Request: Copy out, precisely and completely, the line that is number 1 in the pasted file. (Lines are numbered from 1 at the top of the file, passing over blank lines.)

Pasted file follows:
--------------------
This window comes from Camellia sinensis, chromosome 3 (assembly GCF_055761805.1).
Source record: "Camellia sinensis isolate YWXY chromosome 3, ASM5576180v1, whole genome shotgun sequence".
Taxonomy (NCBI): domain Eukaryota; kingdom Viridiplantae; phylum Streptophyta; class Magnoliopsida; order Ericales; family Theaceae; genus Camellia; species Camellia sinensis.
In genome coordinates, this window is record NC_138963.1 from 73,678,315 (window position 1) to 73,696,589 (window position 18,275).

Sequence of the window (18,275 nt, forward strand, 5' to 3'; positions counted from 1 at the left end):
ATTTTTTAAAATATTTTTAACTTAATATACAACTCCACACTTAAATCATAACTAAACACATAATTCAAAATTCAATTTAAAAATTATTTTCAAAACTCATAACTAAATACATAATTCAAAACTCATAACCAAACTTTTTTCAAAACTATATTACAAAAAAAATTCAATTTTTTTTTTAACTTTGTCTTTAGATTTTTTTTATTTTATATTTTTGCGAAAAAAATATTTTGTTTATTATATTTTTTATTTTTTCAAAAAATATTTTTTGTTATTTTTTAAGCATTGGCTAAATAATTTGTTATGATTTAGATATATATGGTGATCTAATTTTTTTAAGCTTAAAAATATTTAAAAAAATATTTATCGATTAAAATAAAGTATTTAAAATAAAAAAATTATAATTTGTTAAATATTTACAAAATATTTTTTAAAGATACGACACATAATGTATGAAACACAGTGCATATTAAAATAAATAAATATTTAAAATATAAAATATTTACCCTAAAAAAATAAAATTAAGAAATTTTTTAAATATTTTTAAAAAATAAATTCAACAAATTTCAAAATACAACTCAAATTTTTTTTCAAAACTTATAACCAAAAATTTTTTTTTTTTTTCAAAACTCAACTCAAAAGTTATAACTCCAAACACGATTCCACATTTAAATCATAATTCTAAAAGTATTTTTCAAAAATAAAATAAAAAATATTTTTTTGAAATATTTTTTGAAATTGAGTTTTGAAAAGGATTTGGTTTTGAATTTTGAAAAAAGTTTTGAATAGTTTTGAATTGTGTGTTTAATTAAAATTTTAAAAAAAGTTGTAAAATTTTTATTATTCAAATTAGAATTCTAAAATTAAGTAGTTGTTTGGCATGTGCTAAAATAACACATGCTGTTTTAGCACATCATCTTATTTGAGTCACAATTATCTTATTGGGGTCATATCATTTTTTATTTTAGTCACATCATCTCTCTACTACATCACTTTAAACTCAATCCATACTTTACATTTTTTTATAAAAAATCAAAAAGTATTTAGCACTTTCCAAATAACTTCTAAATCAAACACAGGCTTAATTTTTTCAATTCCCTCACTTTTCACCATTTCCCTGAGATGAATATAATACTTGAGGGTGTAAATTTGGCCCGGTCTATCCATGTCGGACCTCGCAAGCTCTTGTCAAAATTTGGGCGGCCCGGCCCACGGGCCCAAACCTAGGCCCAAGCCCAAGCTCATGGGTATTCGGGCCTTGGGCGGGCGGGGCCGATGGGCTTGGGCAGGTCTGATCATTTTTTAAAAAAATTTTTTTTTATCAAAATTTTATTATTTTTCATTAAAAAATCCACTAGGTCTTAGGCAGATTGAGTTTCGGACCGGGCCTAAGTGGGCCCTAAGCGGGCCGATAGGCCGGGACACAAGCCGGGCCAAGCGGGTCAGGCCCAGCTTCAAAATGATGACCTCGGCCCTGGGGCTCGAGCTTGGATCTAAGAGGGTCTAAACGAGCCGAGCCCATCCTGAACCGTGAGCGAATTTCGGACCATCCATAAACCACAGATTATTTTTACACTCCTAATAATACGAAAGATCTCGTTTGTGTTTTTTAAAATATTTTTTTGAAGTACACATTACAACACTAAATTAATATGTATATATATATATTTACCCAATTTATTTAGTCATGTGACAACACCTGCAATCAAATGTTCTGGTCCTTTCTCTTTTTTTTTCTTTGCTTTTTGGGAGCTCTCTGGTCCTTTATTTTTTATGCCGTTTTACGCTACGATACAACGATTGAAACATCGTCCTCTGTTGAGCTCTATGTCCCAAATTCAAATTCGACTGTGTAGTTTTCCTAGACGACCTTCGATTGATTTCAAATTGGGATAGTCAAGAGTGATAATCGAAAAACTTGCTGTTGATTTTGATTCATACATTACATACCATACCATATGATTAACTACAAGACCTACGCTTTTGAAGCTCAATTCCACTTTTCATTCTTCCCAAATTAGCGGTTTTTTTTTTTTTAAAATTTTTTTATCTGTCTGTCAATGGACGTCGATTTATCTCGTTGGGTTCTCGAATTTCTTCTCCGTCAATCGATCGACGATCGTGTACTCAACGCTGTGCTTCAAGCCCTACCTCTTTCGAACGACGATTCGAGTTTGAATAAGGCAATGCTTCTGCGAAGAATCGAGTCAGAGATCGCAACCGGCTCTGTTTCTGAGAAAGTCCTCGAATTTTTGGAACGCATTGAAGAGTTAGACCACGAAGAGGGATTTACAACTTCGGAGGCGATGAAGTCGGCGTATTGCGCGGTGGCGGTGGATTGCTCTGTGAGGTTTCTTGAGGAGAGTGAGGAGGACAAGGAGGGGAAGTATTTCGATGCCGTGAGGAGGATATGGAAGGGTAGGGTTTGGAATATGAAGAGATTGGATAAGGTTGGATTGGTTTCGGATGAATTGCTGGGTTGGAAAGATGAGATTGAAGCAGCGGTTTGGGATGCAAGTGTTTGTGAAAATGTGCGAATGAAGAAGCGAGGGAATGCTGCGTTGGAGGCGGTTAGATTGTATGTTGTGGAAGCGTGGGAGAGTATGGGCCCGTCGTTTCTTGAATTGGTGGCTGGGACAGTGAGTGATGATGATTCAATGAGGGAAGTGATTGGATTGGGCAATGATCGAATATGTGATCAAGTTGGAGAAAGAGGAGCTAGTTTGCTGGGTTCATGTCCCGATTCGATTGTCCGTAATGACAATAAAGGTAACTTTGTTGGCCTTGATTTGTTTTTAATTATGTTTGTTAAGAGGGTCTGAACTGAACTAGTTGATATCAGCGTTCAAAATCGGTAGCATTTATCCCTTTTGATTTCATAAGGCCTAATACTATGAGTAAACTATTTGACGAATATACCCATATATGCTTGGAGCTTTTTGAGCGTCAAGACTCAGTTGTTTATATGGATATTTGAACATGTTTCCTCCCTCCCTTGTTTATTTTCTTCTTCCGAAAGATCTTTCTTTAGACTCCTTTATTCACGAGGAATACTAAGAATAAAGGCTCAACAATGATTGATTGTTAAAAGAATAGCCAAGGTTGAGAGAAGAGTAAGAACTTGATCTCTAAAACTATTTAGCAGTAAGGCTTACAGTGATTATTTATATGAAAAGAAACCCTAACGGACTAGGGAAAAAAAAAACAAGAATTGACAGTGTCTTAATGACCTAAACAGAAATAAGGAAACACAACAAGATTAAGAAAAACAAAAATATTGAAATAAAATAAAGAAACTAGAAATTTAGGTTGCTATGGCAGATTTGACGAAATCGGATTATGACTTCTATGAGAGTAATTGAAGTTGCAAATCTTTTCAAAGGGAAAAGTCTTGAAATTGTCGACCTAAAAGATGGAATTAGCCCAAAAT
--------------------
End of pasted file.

This window comes from Camellia sinensis, chromosome 3 (assembly GCF_055761805.1).